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Updated: Aug 27, 2020

Disclaimer: this blog post was put together for informational purposes only based on my review and analysis. This should not be construed as a solicitation, offer, or recommendation to acquire or dispose of any investment, engage in any transaction.The past few weeks have been nothing but eventful. As COVID-19 continues spreading around the world at a rapid pace, governments are being forced to take extraordinary contingency measures to slow down the pandemic outbreak (At the time of writing, WHO has announced it classifies the coronavirus as a global pandemic).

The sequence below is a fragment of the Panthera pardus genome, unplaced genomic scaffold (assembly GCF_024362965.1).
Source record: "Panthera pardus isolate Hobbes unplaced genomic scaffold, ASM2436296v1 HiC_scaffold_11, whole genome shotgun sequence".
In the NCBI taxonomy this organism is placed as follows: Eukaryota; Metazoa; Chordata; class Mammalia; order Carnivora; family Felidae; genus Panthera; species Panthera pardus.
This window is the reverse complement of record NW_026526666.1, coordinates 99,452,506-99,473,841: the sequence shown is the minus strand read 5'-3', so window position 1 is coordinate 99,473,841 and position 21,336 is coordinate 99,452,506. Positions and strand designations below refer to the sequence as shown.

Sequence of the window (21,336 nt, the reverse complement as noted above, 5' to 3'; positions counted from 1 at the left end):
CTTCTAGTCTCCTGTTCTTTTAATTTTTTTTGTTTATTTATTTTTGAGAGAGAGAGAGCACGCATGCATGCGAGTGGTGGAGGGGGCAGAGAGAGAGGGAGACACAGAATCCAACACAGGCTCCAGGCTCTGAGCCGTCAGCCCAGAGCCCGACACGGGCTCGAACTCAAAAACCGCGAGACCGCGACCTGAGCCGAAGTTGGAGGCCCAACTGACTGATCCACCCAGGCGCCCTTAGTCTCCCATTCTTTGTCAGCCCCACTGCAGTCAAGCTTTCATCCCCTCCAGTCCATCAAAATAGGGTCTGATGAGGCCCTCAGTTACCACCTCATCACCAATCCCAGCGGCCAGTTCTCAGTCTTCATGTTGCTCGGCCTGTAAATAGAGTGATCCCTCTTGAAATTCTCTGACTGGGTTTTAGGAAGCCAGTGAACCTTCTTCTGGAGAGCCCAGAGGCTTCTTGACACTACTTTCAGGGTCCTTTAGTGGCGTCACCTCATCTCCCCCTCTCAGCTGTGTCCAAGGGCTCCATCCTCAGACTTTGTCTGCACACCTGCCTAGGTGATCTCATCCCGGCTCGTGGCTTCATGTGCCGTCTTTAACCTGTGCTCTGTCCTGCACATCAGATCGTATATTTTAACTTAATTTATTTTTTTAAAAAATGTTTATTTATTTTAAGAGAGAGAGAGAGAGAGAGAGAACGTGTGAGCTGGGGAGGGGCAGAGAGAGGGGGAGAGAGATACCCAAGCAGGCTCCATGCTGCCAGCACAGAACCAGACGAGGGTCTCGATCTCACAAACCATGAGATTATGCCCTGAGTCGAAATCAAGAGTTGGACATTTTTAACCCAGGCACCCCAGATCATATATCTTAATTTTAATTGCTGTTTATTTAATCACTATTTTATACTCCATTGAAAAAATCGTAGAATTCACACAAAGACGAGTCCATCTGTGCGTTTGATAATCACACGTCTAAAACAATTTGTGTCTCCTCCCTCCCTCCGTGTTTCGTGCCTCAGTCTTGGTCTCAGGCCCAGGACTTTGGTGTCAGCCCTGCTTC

Without downplaying how serious the new coronavirus is, it is fair to say that we see a pandemic of fear fuelled by global media and witnessed everywhere from your local supermarket to Wall Street trading floors. In a globalised world, it is very challenging to contain the shock spreading to traditional supply chain rails and the drop in global demand — a domino effect driven by a black swan event. While we see short-term repercussions move from the healthcare sphere into politics and economics, we are optimistic over the medium term as medical experts find ways to contain and defeat the virus and most importantly, we remain focused on long term trends. A short-term shock As investors, the short-term impact on traditional markets caused by the COVID-19 outbreak has been a rollercoaster with a general feeling of risk-off across the board as investors around the world demonstrate a flight to safety approach. Some of the moves witnessed go all the way to stress the functionality of financial markets with a dramatic pickup in volatility and the beginning of what looks like a potential oil war between Saudi Arabia and Russia. We have seen government bond yields reaching all time low levels, equities diving across the board and oil prices taking a dramatic hit not seen since the first Gulf war in 1991. Source: Yahoo Finance, Crude Oil, Data as of 11th March 2020 Source: Yahoo Finance, CBOE Volatility Index, Data as of 11th March 2020While the situation remains uncertain, it should be temporary as the virus outbreak will eventually dissipate. Governments around the world are working on implementing stimulus plans to deal with the short-term shock to the global economy in order to prevent a possible recession. This time, we believe that to ensure an efficient impact that prevents cash flow issues, initiatives need to be quick and coordinated between central banks and their local governments to implement both monetary and fiscal policies but also between nations to revive the global economy. The odds of a medium-term V-shaped recovery are increasing When the SARS pandemic was identified back in 2003, China represented around 3% of global GDP, today its role in the global economy is undeniable — it represents close to a fifth of global GDP. The strong control and quarantine measures imposed by the Chinese government seem to be paying off [1]. Over the recent weeks, the number of daily cases diagnosed has decreased and China has recently announced that 70% of its infected nationals have recovered — this is reassuring news when it comes from the global manufacturing powerhouse. Source: McKinsey, BMJ, expert interviews; World Bank Development Indicators; World Health Organization, March 2020It is important to put COVID-19 into the economical context. Before the virus outbreak, various data points coming out of the US and China were showing strong fundamentals — while businesses were showing signs of reduced confidence and spending, consumers data points have been very strong. A survey conducted by Bloomberg earlier this year (and measured by the Bloomberg Consumer Comfort Index) shows that confidence among Americans has surged to levels not seen since late 2000 [2] — driven by record low unemployment rates and an accelerating wage growth. On the other hand, US Purchasing Manager Index (PMI) experienced a drop late last year to four-year low levels [3] — driven by continuous trade conflicts uncertainty and a flat to inverted yield curve. In China, the overall sentiment picture is very similar [4]. Historically, inverted yield curves have been indicators of a recession, but with business confidence and spending lagging behind consumer optimism, we believe the recipe for a V-shaped recovery is in play. As recently announced by the IMF [5], we expect a short-term hit on real GDP (though we don’t know yet the magnitude) due to a slowdown in business activities but as governments put in place coordinated monetary and fiscal policies, as the virus outbreak dissipates, and as the focus moves to the US 2020 presidential election, we could be positively surprised by the recovery later this year and into next year.